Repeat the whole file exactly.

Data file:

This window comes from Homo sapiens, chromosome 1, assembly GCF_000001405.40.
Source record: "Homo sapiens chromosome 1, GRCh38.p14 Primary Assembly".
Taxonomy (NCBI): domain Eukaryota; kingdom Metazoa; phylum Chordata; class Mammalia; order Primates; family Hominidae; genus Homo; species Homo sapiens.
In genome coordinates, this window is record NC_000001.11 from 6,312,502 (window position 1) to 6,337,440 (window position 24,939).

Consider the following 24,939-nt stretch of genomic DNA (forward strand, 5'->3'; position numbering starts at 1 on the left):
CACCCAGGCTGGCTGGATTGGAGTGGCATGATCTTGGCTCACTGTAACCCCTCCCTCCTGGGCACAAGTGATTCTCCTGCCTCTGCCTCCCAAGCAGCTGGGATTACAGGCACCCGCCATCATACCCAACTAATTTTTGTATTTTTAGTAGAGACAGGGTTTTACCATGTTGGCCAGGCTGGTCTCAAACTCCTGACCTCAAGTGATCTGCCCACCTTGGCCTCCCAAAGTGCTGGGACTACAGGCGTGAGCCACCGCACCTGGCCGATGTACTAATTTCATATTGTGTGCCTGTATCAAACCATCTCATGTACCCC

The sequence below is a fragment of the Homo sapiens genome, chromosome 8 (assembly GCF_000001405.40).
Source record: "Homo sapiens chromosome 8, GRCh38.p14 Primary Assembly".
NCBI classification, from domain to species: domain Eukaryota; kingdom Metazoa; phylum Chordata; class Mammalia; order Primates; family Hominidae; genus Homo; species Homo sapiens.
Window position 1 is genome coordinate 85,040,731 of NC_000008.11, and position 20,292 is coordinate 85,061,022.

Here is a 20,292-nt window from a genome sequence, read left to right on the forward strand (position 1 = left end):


This window comes from Homo sapiens, chromosome 1, assembly GCF_000001405.40.
Source record: "Homo sapiens chromosome 1, GRCh38.p14 Primary Assembly".
Taxonomy (NCBI): domain Eukaryota; kingdom Metazoa; phylum Chordata; class Mammalia; order Primates; family Hominidae; genus Homo; species Homo sapiens.
In genome coordinates, this window is record NC_000001.11 from 6,312,502 (window position 1) to 6,337,440 (window position 24,939).

Consider the following 24,939-nt stretch of genomic DNA (forward strand, 5'->3'; position numbering starts at 1 on the left):
CACCCAGGCTGGCTGGATTGGAGTGGCATGATCTTGGCTCACTGTAACCCCTCCCTCCTGGGCACAAGTGATTCTCCTGCCTCTGCCTCCCAAGCAGCTGGGATTACAGGCACCCGCCATCATACCCAACTAATTTTTGTATTTTTAGTAGAGACAGGGTTTTACCATGTTGGCCAGGCTGGTCTCAAACTCCTGACCTCAAGTGATCTGCCCACCTTGGCCTCCCAAAGTGCTGGGACTACAGGCGTGAGCCACCGCACCTGGCCGATGTACTAATTTCATATTGTGTGCCTGTATCAAACCATCTCATGTACCCC

The sequence below is a fragment of the Homo sapiens genome, chromosome 8 (assembly GCF_000001405.40).
Source record: "Homo sapiens chromosome 8, GRCh38.p14 Primary Assembly".
NCBI classification, from domain to species: domain Eukaryota; kingdom Metazoa; phylum Chordata; class Mammalia; order Primates; family Hominidae; genus Homo; species Homo sapiens.
Window position 1 is genome coordinate 85,040,731 of NC_000008.11, and position 20,292 is coordinate 85,061,022.

Here is a 20,292-nt window from a genome sequence, read left to right on the forward strand (position 1 = left end):